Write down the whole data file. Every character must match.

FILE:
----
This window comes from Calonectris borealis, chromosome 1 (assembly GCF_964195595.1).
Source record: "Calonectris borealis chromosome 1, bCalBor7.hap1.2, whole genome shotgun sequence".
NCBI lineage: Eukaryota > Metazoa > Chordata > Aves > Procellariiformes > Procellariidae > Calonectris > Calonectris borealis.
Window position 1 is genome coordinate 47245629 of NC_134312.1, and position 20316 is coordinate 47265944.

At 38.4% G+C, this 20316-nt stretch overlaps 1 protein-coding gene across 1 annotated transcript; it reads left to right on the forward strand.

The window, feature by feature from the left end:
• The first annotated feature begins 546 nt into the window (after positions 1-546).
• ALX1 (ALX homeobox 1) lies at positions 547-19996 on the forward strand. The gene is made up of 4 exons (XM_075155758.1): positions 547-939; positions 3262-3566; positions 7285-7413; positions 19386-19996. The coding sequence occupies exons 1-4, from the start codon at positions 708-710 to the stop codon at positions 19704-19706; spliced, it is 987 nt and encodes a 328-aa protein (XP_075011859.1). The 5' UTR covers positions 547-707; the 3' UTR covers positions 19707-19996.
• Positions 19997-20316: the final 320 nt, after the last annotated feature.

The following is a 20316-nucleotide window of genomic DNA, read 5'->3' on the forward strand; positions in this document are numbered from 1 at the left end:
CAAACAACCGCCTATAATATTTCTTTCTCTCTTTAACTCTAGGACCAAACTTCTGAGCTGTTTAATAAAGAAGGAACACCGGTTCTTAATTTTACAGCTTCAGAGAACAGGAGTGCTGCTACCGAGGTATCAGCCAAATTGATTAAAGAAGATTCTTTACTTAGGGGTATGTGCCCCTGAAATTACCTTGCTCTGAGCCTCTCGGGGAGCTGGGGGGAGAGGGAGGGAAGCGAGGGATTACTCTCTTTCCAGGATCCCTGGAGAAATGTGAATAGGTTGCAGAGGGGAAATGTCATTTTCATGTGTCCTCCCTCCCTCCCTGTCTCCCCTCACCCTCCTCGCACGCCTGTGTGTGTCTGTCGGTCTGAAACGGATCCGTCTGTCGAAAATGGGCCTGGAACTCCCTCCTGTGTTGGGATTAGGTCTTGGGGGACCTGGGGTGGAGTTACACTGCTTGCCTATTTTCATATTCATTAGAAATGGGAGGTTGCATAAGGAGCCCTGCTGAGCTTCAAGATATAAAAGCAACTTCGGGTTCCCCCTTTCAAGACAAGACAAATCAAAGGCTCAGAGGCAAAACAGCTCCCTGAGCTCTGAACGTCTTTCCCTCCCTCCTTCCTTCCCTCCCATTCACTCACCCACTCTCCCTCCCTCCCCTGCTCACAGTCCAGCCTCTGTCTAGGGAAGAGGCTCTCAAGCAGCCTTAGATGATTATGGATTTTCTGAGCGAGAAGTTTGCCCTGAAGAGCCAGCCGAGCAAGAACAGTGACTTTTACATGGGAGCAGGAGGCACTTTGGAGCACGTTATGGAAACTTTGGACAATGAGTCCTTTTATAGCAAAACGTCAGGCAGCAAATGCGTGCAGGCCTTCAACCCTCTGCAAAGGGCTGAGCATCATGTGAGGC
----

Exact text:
This window comes from Calonectris borealis, chromosome 1 (assembly GCF_964195595.1).
Source record: "Calonectris borealis chromosome 1, bCalBor7.hap1.2, whole genome shotgun sequence".
NCBI lineage: Eukaryota > Metazoa > Chordata > Aves > Procellariiformes > Procellariidae > Calonectris > Calonectris borealis.
Window position 1 is genome coordinate 47245629 of NC_134312.1, and position 20316 is coordinate 47265944.

At 38.4% G+C, this 20316-nt stretch overlaps 1 protein-coding gene across 1 annotated transcript; it reads left to right on the forward strand.

The window, feature by feature from the left end:
• The first annotated feature begins 546 nt into the window (after positions 1-546).
• ALX1 (ALX homeobox 1) lies at positions 547-19996 on the forward strand. The gene is made up of 4 exons (XM_075155758.1): positions 547-939; positions 3262-3566; positions 7285-7413; positions 19386-19996. The coding sequence occupies exons 1-4, from the start codon at positions 708-710 to the stop codon at positions 19704-19706; spliced, it is 987 nt and encodes a 328-aa protein (XP_075011859.1). The 5' UTR covers positions 547-707; the 3' UTR covers positions 19707-19996.
• Positions 19997-20316: the final 320 nt, after the last annotated feature.

The following is a 20316-nucleotide window of genomic DNA, read 5'->3' on the forward strand; positions in this document are numbered from 1 at the left end:
CAAACAACCGCCTATAATATTTCTTTCTCTCTTTAACTCTAGGACCAAACTTCTGAGCTGTTTAATAAAGAAGGAACACCGGTTCTTAATTTTACAGCTTCAGAGAACAGGAGTGCTGCTACCGAGGTATCAGCCAAATTGATTAAAGAAGATTCTTTACTTAGGGGTATGTGCCCCTGAAATTACCTTGCTCTGAGCCTCTCGGGGAGCTGGGGGGAGAGGGAGGGAAGCGAGGGATTACTCTCTTTCCAGGATCCCTGGAGAAATGTGAATAGGTTGCAGAGGGGAAATGTCATTTTCATGTGTCCTCCCTCCCTCCCTGTCTCCCCTCACCCTCCTCGCACGCCTGTGTGTGTCTGTCGGTCTGAAACGGATCCGTCTGTCGAAAATGGGCCTGGAACTCCCTCCTGTGTTGGGATTAGGTCTTGGGGGACCTGGGGTGGAGTTACACTGCTTGCCTATTTTCATATTCATTAGAAATGGGAGGTTGCATAAGGAGCCCTGCTGAGCTTCAAGATATAAAAGCAACTTCGGGTTCCCCCTTTCAAGACAAGACAAATCAAAGGCTCAGAGGCAAAACAGCTCCCTGAGCTCTGAACGTCTTTCCCTCCCTCCTTCCTTCCCTCCCATTCACTCACCCACTCTCCCTCCCTCCCCTGCTCACAGTCCAGCCTCTGTCTAGGGAAGAGGCTCTCAAGCAGCCTTAGATGATTATGGATTTTCTGAGCGAGAAGTTTGCCCTGAAGAGCCAGCCGAGCAAGAACAGTGACTTTTACATGGGAGCAGGAGGCACTTTGGAGCACGTTATGGAAACTTTGGACAATGAGTCCTTTTATAGCAAAACGTCAGGCAGCAAATGCGTGCAGGCCTTCAACCCTCTGCAAAGGGCTGAGCATCATGTGAGGC